Link: A demonstration of an issue with ETTR
This link requires a bit of explanation (if only so that I can remember it later). The person I'm linking to took a standard colour checker test target and took a properly exposed shot then a series at increasing positive exposure compensations (ie, exposing to the right), postprocessed all of the overexposed photos to correctly expose them again, and then cropped strips of the colour targets and stacked the same strips from each exposure. The goal is to clearly see any colour shifts caused by ETTR.
(As he notes, some are deliberately overexposed, going beyond what you should theoretically do with ETTR. Of course they do represent what happens if you accidentally overexpose in the course of trying to do ETTR.)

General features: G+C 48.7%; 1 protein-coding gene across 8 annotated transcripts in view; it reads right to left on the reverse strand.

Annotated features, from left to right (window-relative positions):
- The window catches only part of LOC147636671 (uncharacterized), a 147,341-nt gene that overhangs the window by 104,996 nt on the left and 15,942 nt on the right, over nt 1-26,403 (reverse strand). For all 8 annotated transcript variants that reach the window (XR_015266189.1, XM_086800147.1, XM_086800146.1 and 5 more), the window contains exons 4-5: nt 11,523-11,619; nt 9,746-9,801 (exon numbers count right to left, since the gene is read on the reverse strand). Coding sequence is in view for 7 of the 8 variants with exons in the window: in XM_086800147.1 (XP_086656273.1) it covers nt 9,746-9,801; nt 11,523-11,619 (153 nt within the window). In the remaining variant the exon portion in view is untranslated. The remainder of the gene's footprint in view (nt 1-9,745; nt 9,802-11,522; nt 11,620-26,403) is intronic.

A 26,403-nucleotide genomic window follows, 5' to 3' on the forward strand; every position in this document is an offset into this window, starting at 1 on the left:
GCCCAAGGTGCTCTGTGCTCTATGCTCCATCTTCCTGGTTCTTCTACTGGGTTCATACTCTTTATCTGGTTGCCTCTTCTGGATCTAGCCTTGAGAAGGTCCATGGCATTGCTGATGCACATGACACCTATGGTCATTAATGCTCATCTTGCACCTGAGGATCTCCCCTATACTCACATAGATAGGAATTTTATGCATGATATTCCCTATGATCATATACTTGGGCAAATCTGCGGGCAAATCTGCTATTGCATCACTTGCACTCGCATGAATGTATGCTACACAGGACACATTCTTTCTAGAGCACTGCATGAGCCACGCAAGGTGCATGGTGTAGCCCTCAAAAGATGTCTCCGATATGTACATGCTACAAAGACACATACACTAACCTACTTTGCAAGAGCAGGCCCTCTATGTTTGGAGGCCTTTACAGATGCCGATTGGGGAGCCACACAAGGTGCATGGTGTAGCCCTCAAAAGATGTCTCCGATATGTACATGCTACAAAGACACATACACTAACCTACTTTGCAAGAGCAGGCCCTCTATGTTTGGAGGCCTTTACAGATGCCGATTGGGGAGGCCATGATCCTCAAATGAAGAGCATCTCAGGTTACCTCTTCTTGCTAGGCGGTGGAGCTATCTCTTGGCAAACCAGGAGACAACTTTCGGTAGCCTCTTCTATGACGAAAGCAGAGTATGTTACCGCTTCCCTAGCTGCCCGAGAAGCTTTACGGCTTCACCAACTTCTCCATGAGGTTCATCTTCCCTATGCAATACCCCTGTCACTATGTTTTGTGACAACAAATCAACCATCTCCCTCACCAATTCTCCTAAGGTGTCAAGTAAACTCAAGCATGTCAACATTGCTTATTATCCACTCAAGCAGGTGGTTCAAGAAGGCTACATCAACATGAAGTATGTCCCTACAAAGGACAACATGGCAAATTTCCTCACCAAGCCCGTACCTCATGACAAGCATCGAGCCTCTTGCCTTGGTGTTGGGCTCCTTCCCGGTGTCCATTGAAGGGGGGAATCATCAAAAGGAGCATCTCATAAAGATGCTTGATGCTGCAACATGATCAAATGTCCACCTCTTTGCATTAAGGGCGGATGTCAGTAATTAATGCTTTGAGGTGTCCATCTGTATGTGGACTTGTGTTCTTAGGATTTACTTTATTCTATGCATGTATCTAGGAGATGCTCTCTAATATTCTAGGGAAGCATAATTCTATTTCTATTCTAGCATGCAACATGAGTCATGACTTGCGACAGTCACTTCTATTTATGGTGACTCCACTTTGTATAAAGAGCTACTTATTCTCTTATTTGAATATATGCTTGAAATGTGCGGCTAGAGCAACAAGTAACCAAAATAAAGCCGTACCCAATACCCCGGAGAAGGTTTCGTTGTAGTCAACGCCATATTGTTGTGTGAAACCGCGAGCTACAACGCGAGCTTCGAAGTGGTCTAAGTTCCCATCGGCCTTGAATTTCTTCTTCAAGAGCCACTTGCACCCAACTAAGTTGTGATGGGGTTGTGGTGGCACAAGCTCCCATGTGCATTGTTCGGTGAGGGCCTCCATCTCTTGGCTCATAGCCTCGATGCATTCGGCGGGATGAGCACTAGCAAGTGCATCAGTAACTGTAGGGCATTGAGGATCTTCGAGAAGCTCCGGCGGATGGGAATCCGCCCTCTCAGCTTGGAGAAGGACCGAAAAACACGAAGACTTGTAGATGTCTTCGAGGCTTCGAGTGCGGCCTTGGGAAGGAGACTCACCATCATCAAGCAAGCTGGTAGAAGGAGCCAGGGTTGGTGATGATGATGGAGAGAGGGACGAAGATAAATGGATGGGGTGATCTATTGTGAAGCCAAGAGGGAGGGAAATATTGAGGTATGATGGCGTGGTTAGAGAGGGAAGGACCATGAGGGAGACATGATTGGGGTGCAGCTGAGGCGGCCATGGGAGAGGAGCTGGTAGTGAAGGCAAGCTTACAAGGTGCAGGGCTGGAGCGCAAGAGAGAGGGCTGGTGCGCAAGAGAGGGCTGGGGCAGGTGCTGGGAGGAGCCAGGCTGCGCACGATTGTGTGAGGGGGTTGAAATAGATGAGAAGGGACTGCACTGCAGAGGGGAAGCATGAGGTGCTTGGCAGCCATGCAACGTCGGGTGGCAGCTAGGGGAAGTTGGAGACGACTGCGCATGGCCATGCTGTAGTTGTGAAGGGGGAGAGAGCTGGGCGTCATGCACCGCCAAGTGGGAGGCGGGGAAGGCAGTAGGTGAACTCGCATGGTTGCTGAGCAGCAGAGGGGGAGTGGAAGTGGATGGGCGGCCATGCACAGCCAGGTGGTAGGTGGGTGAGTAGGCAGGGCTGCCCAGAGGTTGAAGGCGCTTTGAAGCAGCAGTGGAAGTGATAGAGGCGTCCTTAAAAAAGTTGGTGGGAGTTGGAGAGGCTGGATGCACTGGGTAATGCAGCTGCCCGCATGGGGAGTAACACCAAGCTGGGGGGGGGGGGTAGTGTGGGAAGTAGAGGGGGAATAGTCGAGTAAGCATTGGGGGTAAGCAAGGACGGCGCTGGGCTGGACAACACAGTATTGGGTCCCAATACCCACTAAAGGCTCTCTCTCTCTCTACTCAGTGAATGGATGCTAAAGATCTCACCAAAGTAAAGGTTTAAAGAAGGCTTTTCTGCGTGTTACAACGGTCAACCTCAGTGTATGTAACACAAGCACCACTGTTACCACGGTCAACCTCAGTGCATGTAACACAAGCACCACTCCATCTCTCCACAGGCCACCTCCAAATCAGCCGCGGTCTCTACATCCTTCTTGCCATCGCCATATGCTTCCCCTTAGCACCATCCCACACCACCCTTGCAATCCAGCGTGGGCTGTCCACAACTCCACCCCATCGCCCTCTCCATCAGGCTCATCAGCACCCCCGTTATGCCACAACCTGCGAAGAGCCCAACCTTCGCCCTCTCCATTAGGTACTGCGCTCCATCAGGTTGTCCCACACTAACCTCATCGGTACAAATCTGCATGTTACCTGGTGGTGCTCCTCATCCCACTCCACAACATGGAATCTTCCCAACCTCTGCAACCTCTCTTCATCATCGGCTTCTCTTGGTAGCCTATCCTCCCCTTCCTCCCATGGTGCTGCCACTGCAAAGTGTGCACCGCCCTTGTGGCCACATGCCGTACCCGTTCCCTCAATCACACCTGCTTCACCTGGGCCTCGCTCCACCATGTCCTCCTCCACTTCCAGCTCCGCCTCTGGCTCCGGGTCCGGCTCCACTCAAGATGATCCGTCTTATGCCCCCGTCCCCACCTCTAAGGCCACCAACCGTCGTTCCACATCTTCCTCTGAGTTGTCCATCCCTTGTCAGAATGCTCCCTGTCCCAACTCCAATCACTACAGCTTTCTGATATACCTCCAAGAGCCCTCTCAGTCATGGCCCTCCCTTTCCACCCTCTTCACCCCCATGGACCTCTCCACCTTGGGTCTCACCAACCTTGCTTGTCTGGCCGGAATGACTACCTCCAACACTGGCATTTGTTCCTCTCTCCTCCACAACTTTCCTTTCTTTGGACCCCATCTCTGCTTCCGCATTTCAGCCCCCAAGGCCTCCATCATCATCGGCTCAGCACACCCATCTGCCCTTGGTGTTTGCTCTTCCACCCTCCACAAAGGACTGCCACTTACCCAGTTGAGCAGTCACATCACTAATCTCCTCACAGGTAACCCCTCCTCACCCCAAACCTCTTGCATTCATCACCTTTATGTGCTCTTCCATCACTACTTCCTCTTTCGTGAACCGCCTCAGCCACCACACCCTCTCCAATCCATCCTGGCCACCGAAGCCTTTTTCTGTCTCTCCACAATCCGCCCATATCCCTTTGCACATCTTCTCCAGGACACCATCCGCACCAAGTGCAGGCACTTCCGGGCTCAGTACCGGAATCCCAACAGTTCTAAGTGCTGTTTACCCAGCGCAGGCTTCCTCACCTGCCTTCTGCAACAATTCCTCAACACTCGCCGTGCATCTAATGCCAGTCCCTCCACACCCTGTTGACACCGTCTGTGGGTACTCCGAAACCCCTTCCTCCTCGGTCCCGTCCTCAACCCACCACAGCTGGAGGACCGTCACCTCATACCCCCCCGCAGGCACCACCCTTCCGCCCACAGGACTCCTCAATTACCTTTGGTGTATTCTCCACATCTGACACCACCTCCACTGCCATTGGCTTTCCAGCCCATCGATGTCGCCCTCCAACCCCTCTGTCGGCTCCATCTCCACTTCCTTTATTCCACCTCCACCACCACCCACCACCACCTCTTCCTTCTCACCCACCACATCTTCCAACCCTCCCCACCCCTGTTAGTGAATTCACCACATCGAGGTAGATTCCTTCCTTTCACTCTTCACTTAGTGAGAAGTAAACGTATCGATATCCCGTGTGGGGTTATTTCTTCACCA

Part of what I like about this is that it's an experiment that anyone can do (if you have a colour checker test target). Your camera and processing system may well give you different results than his, but either way you'll have learned something interesting.
So: Experiment: ETTR hue shifts and now the revised Experiment: ETTR hue shifts (reformatted).
PS: obviously you should do this test with the camera on a tripod and locked at a single ISO, unless you also want to test the effects of ISO on colour shifts. Although that too may be a useful test, depending on how you're thinking of using ETTR.
Written on 31 October 2011.